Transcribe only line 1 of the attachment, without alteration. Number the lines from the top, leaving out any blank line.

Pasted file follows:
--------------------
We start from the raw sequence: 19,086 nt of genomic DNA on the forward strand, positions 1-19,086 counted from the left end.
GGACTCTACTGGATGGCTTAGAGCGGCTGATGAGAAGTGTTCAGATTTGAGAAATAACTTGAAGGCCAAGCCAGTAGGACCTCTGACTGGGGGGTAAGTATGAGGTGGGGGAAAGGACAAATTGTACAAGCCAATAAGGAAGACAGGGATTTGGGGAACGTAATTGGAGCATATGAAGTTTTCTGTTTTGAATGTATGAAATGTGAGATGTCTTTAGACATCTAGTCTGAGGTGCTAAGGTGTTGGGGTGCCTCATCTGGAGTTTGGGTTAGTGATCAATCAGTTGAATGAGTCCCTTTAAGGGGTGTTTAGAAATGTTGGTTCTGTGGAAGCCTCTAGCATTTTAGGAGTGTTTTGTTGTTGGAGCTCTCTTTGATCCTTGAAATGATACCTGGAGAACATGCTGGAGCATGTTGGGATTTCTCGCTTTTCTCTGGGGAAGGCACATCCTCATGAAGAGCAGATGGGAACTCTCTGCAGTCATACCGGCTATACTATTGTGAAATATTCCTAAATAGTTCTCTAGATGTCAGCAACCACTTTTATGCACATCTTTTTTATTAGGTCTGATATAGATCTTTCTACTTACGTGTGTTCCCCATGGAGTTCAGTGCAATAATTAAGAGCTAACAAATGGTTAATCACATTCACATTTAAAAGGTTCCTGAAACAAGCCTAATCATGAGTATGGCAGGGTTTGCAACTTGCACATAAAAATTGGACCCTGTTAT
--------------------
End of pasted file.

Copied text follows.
We start from the raw sequence: 19,086 nt of genomic DNA on the forward strand, positions 1-19,086 counted from the left end.